Featured Photo by CNN Philippines
On November 1, 2013, a low pressure area was spotted over the Caroline Islands in Kiribati. It moved westward and intensified into a tropical depression on November 3. It became a tropical storm and earned the international name “Haiyan” on November 4 and eventually escalated into a typhoon category on November 5. With an expanding and deepening obscuring of clouds and clear eye visible on satellite, the Joint Typhoon Warning Center (JTWC) upgraded Haiyan to a super typhoon which had maximum sustained winds of 150 km/h and gustiness of up to 185 km/h on November 6, 2013. It became the 24th typhoon to enter the Philippine Area of Responsibility (PAR) and was locally named “Yolanda.”
On November 8, Yolanda hit the Philippines with winds of 195 mph, and has been described as the strongest tropical cyclone to make landfall in recorded history. It made six landfalls: 1) Guiuan, Eastern Samar at 4:40 am of November 8; 2) Tolosa, Leyte at 7 am; 3) Daang Bantayan, Cebu at 10 am; 4) Bantayan Island, Cebu at 10:40 am; 5) Concepcion, Iloilo at 12 noon; and 6) Busuanga, Palawan around 8 pm. Yolanda was accompanied by monstrous winds that uprooted trees and tore roofs off buildings, while storm surges as high as 10-20 feet smashed into coastal communities.
At around 7 am that day, the whole world lost contact with the affected areas because power and communication lines were cut off, and even the satellites could not locate Leyte and Samar from the map. It was only at around 8 pm of the following day that the world began to see in media the grim images of destruction and death caused by Yolanda. Media from around the globe generated a deluge of news, feature and commentaries on the rescue, recovery, relief and rehabilitation efforts of government, the private sector, and international humanitarian assistance.
Source: Department of Health
I was 14 years old when Super Typoon Yolanda smashed the Visayas region. I was residing at Capiz, near from Iloilo where the typhoon made its fifth landfall. We were on a truck. Yes, we were about to be evacuated to the nearby barangay so that we wouldn’t get trapped in a flood, but we were caught off by the strong winds in the middle of our journey. Everyone on that truck couldn’t do anything aside from sitting with heads down and praying. We couldn’t continue the journey because there were trees that fell down and blocked the road.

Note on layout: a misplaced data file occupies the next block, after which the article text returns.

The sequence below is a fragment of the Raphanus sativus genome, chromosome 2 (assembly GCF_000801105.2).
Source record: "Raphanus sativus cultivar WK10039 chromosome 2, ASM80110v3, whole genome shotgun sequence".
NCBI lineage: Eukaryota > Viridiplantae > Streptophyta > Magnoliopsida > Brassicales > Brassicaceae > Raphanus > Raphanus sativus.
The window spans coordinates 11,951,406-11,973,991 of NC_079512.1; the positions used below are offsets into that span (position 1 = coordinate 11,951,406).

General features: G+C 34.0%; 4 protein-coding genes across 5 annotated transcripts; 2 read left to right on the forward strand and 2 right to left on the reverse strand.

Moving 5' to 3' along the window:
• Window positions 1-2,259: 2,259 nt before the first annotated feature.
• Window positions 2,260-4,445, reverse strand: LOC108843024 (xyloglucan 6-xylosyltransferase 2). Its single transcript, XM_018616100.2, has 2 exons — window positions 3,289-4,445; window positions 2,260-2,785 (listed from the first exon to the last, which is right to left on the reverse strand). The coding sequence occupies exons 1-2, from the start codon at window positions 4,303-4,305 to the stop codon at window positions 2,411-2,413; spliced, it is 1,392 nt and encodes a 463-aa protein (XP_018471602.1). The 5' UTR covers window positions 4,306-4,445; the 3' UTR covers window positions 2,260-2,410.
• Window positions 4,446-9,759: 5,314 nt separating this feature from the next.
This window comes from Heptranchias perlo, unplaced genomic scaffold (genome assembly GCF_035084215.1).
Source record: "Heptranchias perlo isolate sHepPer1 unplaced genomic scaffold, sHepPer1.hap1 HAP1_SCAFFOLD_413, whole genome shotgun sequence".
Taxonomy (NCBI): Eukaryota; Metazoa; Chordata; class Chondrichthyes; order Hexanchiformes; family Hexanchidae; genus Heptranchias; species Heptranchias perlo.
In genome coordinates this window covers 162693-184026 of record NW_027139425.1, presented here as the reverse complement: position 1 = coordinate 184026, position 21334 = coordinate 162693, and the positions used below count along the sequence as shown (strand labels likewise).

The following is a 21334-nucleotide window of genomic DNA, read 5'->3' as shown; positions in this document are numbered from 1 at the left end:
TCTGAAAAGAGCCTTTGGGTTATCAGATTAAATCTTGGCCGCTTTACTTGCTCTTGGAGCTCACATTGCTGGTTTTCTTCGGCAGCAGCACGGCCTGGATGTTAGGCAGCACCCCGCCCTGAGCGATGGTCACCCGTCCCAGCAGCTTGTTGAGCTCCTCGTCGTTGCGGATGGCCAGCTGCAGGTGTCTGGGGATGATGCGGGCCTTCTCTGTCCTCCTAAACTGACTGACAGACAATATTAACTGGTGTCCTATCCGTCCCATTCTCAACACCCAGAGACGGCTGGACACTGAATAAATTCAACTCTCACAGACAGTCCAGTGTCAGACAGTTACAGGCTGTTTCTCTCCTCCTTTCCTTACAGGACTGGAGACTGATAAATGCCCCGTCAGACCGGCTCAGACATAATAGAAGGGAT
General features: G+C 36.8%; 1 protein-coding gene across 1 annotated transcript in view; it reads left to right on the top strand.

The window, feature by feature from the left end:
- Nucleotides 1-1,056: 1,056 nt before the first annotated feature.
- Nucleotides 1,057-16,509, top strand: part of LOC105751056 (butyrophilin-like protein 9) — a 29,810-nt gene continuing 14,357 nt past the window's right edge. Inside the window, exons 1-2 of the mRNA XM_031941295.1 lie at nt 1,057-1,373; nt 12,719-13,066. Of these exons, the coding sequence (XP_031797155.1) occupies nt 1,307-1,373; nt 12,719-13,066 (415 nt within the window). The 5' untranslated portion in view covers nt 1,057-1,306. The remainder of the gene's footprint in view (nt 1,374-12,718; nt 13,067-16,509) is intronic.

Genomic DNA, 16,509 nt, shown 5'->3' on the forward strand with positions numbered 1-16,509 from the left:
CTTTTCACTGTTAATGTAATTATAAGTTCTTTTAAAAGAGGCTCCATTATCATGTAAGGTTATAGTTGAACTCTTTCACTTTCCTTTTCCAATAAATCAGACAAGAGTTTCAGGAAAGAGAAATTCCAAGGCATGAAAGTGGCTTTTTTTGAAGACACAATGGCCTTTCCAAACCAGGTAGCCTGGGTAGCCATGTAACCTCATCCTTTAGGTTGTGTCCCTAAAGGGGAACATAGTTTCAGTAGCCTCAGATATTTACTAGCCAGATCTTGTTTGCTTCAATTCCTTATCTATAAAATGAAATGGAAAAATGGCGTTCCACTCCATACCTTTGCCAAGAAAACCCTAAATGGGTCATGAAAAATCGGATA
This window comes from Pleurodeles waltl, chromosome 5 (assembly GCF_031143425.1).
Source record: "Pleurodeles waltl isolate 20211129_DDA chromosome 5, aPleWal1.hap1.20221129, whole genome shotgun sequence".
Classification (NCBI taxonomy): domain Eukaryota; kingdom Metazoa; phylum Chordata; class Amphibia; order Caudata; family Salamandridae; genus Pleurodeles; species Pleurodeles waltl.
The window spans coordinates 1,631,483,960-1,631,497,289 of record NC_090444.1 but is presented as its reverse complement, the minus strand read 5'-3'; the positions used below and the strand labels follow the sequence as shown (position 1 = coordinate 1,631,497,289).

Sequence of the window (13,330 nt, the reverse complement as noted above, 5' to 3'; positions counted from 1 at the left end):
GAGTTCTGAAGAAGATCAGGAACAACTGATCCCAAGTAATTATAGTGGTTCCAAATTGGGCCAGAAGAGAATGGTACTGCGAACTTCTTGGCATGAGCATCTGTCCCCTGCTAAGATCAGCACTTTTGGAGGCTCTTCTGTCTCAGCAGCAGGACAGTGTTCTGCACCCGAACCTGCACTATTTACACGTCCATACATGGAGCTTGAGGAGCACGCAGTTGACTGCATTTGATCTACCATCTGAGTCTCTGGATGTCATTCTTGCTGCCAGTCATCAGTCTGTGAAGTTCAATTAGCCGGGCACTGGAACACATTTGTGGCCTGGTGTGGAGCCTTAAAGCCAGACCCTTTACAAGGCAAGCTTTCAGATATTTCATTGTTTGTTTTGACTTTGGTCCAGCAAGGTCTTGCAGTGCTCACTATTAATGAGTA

The policemen with us made a decision to change direction and decided to bring us to the town proper. We’ve crossed the bridge despite of our fear, we thought, what if the wind will carry the whole truck and throw us in to the river? But we made it. We continued evacuating in the middle of the storm until the truck couldn’t go on any further because a fallen tree blocked the road.
The storm calmed down. We left the truck and started to walk until we reached the house of one of the police who rescued us. Right after we stepped on the doorway of the house, the storm angrily came back stronger. We were so thankful that we’ve found a shelter during that time of uncertainty and fear. The next day, we walked our way home and I saw many worms along with the deep mud. Trees were everywhere. We were also told that our houses in the riverbank were washed out. We lost contact with my grandmother who is blind (she was brought to a shelter by a policeman), and met her after a few days. My aunt went to check if we still had home to live and fortunately, it was only partially damaged. I cannot recall how long it took us to go home, nor how many weeks with no electricity. We just relied on the relief goods that were given to us. It took us some time to go back to school.
Typhoon Haiyan left us scars that cannot be fully healed especially to my fellowmen in Leyte and Samar. It was devastating and scary, yet we need to have strong faith to continue to live on.
The southern Luzon faced Typhoon Quinta last October 25 leaving damages in properties, agriculture and even claimed lives from the regions of Calabarzon, Mimaropa, Bicol Region, Western and Central Visayas, based on data from the National Disaster Risk Reduction and Management Council (NDRRMC).
Super Typhoon Rolly (Goni) made its landfall on the first day of the month leaving at least 19 dead in the Bicol Region and has totally damaged at least 109,544 homes.
Recently, Typhoon Ulysses‘ landfall on November 11 has triggered massive flooding in Metro Manila, Rizal, and other areas. Tens of thousands of homes in low-lying areas in Metro Manila, Rizal, Bicol and other parts of the country were submerged by the floods, prompting residents to scramble onto rooftops, awaiting rescue. While people in these areas are trying slowly to rise again, Cagayan and Isabela experienced the massive flood caused by the heavy rains of Typhoon Ulysses.
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Now, our country has faced consecutive strong typhoons and some provinces are still drown by flood. Many Filipinos have lost homes, properties, and even lives. The recent typhoons left us trembling in fear and worry. I cannot imagine how scared the affected communities are.
I would like to ask you to please include the people of the Philippines in your prayers especially those who are greatly affected by typhoons Quinta, Rolly, and Ulysses. And the people in Cagayan and Isabela who are currently experiencing massive flood caused by typhoon Ulysses. May all of those who are trapped be finally rescued. Filipinos need your help and prayers. Thank you.
Attached links to this post are some links of donation drives where you can send help: